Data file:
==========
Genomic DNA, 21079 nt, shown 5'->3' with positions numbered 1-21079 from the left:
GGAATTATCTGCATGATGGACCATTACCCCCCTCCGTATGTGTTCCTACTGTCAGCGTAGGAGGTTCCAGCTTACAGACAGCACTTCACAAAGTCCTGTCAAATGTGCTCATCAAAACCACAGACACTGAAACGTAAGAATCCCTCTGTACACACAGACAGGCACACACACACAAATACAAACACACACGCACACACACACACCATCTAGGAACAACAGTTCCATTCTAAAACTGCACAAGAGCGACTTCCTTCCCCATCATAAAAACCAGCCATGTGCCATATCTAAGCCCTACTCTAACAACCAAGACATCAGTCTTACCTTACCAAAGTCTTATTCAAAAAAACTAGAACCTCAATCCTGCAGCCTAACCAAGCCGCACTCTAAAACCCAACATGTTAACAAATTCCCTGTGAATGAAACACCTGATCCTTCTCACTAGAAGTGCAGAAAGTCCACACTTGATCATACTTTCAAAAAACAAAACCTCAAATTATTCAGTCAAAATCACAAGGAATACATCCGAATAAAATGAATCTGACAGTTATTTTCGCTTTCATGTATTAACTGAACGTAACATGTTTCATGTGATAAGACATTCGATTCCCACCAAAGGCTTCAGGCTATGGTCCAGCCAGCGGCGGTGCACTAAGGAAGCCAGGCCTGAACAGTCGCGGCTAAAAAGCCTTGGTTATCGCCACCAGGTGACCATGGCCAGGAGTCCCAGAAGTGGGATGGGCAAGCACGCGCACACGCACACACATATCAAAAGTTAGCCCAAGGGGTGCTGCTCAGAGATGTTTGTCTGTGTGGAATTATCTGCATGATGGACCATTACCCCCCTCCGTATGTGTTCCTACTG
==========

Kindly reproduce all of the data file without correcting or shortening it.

Genomic DNA, 21079 nt, shown 5'->3' with positions numbered 1-21079 from the left:
GGAATTATCTGCATGATGGACCATTACCCCCCTCCGTATGTGTTCCTACTGTCAGCGTAGGAGGTTCCAGCTTACAGACAGCACTTCACAAAGTCCTGTCAAATGTGCTCATCAAAACCACAGACACTGAAACGTAAGAATCCCTCTGTACACACAGACAGGCACACACACACAAATACAAACACACACGCACACACACACACCATCTAGGAACAACAGTTCCATTCTAAAACTGCACAAGAGCGACTTCCTTCCCCATCATAAAAACCAGCCATGTGCCATATCTAAGCCCTACTCTAACAACCAAGACATCAGTCTTACCTTACCAAAGTCTTATTCAAAAAAACTAGAACCTCAATCCTGCAGCCTAACCAAGCCGCACTCTAAAACCCAACATGTTAACAAATTCCCTGTGAATGAAACACCTGATCCTTCTCACTAGAAGTGCAGAAAGTCCACACTTGATCATACTTTCAAAAAACAAAACCTCAAATTATTCAGTCAAAATCACAAGGAATACATCCGAATAAAATGAATCTGACAGTTATTTTCGCTTTCATGTATTAACTGAACGTAACATGTTTCATGTGATAAGACATTCGATTCCCACCAAAGGCTTCAGGCTATGGTCCAGCCAGCGGCGGTGCACTAAGGAAGCCAGGCCTGAACAGTCGCGGCTAAAAAGCCTTGGTTATCGCCACCAGGTGACCATGGCCAGGAGTCCCAGAAGTGGGATGGGCAAGCACGCGCACACGCACACACATATCAAAAGTTAGCCCAAGGGGTGCTGCTCAGAGATGTTTGTCTGTGTGGAATTATCTGCATGATGGACCATTACCCCCCTCCGTATGTGTTCCTACTG